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From: Marco Costalba (mcostalba_at_[hidden])
Date: 2007-10-08 01:39:22

On 10/8/07, Joel de Guzman <joel_at_[hidden]> wrote:
> There's no way to detect the signature
> of a template function (the operator()):

Perhaps you don't need this. You only need to check if the template
function operator() matches one signature in the Signatures set.

I have found this nice (and very small) code from Paul Mensonides that
seems to works (at least for me)

The limitation is that you have to specify the type of the function,
but in our case is not a problem because we have a finite set called
'Signatures' among which to choose the operator() type.

As you can see from his testing example:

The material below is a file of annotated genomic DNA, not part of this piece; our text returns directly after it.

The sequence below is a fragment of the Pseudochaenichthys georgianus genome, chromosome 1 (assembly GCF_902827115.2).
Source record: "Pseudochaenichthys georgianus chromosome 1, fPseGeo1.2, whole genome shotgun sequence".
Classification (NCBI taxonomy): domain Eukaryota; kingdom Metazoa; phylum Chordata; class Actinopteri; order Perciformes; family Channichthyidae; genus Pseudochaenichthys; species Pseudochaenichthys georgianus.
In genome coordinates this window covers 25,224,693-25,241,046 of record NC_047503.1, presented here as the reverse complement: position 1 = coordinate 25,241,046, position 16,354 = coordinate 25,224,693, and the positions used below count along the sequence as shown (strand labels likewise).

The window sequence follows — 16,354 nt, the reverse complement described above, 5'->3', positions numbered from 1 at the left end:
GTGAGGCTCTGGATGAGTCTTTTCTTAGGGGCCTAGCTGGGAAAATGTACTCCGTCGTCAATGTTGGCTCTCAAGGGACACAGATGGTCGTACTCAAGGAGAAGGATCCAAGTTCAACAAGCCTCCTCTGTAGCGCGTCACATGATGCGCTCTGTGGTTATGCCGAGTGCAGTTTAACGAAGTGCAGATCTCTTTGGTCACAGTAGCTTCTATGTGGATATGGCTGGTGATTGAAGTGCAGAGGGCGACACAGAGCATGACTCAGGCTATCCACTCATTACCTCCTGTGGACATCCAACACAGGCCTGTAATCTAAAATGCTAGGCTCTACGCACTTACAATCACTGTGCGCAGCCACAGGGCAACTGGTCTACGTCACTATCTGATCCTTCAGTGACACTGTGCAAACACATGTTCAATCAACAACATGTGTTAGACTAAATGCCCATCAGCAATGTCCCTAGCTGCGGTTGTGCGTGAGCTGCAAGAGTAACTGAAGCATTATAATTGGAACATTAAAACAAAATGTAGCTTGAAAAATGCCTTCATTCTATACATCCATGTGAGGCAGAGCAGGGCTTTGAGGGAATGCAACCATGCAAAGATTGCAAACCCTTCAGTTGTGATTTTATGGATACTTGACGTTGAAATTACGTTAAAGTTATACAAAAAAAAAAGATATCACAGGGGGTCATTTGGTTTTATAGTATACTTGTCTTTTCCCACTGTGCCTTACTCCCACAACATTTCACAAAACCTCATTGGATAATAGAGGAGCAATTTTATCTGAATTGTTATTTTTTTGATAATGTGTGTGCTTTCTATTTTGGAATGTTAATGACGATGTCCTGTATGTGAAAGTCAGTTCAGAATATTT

truct X {
    void operator()(void) {

struct Y { };

struct Z {
    template<class T> T operator()(T v) const {
        return v;

int main(void) {
        << has_function_call<void (X::*)(void)>::value << '\n'
        << has_function_call<void (Y::*)(void)>::value << '\n'
        << has_function_call<int (Z::*)(int) const>::value << '\n';
    return 0;

It is possible to check against any operator() given that you now the
signatures you are looking for. Now the challange is, given a function
obect of class F, to forge a way to loop across Signatures, that are
function signatures,

void (void)
void (void)
int (int) const

transform in the corresponding member signatures of class F

void (F::*)(void)
void (F::*)(void)
int (F::*)(int) const

And check each one with has_function_call() until a match is found or
return an error otherwise.

Easier to say then to do ;-)


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